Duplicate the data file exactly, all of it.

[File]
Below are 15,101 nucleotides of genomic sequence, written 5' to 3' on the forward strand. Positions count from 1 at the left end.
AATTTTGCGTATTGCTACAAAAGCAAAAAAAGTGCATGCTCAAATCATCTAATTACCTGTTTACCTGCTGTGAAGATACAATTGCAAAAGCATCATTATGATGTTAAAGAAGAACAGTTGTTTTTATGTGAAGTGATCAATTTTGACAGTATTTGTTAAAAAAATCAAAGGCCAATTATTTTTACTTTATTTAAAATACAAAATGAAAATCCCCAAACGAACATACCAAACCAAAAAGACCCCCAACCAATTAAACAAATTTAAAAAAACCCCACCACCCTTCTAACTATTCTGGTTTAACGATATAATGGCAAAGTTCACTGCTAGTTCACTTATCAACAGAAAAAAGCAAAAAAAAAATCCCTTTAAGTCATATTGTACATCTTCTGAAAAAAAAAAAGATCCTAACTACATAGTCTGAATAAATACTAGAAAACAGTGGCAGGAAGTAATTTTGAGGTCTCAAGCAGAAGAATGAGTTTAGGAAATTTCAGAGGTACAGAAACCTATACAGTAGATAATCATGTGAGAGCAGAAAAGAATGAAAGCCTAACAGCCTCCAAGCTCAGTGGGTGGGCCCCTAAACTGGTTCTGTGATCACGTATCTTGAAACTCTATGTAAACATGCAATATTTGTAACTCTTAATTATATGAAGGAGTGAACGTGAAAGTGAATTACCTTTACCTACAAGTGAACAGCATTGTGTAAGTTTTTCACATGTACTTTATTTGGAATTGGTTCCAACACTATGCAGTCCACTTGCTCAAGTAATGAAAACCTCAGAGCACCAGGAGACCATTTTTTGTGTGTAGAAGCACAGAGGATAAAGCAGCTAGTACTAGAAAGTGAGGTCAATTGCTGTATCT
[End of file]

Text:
Below are 15,101 nucleotides of genomic sequence, written 5' to 3' on the forward strand. Positions count from 1 at the left end.
AATTTTGCGTATTGCTACAAAAGCAAAAAAAGTGCATGCTCAAATCATCTAATTACCTGTTTACCTGCTGTGAAGATACAATTGCAAAAGCATCATTATGATGTTAAAGAAGAACAGTTGTTTTTATGTGAAGTGATCAATTTTGACAGTATTTGTTAAAAAAATCAAAGGCCAATTATTTTTACTTTATTTAAAATACAAAATGAAAATCCCCAAACGAACATACCAAACCAAAAAGACCCCCAACCAATTAAACAAATTTAAAAAAACCCCACCACCCTTCTAACTATTCTGGTTTAACGATATAATGGCAAAGTTCACTGCTAGTTCACTTATCAACAGAAAAAAGCAAAAAAAAAATCCCTTTAAGTCATATTGTACATCTTCTGAAAAAAAAAAAGATCCTAACTACATAGTCTGAATAAATACTAGAAAACAGTGGCAGGAAGTAATTTTGAGGTCTCAAGCAGAAGAATGAGTTTAGGAAATTTCAGAGGTACAGAAACCTATACAGTAGATAATCATGTGAGAGCAGAAAAGAATGAAAGCCTAACAGCCTCCAAGCTCAGTGGGTGGGCCCCTAAACTGGTTCTGTGATCACGTATCTTGAAACTCTATGTAAACATGCAATATTTGTAACTCTTAATTATATGAAGGAGTGAACGTGAAAGTGAATTACCTTTACCTACAAGTGAACAGCATTGTGTAAGTTTTTCACATGTACTTTATTTGGAATTGGTTCCAACACTATGCAGTCCACTTGCTCAAGTAATGAAAACCTCAGAGCACCAGGAGACCATTTTTTGTGTGTAGAAGCACAGAGGATAAAGCAGCTAGTACTAGAAAGTGAGGTCAATTGCTGTATCT